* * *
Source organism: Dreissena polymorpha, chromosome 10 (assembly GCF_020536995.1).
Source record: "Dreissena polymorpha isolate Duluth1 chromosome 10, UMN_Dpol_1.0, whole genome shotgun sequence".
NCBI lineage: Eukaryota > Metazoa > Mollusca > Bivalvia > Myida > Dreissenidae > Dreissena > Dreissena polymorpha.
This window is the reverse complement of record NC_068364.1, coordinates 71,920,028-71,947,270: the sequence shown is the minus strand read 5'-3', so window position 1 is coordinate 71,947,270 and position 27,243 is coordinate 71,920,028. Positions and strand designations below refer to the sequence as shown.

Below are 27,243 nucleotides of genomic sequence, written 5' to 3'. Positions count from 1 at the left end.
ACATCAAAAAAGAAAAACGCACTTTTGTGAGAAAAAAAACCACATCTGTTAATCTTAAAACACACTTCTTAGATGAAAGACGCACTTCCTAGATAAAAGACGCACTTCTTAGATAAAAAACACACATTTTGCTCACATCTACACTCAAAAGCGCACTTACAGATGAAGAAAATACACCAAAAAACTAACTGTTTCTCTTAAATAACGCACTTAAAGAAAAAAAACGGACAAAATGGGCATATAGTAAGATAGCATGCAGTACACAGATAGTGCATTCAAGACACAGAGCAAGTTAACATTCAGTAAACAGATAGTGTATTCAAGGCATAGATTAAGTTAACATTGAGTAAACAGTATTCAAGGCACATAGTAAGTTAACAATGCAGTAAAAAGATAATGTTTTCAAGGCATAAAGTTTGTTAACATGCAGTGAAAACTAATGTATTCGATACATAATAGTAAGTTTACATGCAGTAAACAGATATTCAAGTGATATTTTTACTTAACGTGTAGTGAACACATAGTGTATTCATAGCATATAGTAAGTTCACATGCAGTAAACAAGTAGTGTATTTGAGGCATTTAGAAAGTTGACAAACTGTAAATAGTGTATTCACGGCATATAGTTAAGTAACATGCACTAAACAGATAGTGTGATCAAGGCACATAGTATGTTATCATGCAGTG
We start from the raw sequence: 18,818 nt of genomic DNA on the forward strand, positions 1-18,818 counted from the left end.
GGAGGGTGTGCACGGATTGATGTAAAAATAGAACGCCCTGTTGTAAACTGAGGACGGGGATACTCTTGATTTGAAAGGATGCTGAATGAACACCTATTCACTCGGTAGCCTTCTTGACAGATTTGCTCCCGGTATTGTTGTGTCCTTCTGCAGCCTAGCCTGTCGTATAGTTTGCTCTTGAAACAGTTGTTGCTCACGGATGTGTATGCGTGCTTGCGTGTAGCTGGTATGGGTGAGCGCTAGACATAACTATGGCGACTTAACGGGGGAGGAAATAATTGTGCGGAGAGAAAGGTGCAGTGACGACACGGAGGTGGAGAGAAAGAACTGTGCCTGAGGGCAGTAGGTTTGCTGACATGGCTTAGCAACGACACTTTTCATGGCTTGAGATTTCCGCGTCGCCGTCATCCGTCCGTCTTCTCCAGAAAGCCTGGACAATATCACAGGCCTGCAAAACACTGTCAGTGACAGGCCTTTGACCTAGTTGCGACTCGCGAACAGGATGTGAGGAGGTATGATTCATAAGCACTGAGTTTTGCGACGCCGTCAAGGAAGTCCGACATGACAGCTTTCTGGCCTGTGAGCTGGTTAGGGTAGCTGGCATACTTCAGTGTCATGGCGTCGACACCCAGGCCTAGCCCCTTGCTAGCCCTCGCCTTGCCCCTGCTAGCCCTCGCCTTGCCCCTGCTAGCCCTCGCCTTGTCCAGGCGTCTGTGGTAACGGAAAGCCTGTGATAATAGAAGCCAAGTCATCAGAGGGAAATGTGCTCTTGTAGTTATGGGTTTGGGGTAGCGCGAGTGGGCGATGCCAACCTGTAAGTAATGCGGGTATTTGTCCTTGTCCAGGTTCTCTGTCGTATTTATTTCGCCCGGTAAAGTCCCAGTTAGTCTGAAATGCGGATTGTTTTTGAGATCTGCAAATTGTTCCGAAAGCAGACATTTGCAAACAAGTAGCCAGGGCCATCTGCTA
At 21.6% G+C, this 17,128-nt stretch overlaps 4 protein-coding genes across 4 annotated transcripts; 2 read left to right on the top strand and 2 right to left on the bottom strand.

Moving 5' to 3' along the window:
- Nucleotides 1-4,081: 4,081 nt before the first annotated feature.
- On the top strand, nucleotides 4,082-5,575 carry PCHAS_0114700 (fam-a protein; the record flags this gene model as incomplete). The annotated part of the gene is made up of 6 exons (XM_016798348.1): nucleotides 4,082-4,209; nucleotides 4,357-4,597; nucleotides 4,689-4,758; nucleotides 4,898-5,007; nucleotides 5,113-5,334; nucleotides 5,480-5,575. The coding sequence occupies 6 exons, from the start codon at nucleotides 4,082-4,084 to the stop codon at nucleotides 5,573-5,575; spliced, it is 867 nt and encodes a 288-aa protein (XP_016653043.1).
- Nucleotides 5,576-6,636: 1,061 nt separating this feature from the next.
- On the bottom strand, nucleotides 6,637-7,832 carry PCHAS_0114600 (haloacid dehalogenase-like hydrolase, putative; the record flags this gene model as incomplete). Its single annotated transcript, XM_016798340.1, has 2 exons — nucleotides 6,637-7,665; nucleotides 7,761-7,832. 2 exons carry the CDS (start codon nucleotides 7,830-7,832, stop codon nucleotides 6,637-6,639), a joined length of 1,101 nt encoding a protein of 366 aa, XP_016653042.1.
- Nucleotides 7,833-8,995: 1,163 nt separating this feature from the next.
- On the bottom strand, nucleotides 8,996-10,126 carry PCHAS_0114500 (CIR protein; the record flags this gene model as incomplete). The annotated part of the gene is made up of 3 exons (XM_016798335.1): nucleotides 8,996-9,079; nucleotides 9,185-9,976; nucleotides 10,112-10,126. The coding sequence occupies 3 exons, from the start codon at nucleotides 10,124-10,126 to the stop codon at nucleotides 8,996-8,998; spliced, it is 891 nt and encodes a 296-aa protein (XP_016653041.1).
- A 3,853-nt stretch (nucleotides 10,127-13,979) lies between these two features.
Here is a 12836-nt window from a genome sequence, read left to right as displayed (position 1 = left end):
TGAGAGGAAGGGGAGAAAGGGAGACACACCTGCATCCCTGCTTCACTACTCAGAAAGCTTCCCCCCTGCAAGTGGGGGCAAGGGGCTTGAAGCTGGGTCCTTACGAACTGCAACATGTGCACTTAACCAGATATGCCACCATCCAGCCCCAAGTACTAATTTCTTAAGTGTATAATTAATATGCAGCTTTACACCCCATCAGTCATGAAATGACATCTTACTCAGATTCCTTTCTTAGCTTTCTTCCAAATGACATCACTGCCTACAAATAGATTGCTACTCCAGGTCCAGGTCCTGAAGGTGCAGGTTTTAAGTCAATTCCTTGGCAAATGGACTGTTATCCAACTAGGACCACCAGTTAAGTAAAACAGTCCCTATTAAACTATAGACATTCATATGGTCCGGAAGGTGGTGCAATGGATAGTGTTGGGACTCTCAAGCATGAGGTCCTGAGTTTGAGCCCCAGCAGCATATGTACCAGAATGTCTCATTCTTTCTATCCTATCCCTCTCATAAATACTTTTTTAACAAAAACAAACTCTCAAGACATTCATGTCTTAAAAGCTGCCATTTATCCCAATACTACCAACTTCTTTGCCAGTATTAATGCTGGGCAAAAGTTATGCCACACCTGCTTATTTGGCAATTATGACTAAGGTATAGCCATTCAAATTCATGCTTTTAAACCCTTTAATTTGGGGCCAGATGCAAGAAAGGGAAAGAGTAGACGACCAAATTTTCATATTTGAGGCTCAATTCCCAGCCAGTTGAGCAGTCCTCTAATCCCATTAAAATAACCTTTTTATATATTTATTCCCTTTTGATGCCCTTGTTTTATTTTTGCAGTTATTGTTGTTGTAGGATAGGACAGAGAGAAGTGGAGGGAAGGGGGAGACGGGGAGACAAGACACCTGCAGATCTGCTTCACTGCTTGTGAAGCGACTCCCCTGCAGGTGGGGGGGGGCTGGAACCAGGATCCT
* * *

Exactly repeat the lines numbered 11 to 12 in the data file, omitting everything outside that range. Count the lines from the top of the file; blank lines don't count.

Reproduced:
- Nucleotides 1-4,081: 4,081 nt before the first annotated feature.
- On the top strand, nucleotides 4,082-5,575 carry PCHAS_0114700 (fam-a protein; the record flags this gene model as incomplete). The annotated part of the gene is made up of 6 exons (XM_016798348.1): nucleotides 4,082-4,209; nucleotides 4,357-4,597; nucleotides 4,689-4,758; nucleotides 4,898-5,007; nucleotides 5,113-5,334; nucleotides 5,480-5,575. The coding sequence occupies 6 exons, from the start codon at nucleotides 4,082-4,084 to the stop codon at nucleotides 5,573-5,575; spliced, it is 867 nt and encodes a 288-aa protein (XP_016653043.1).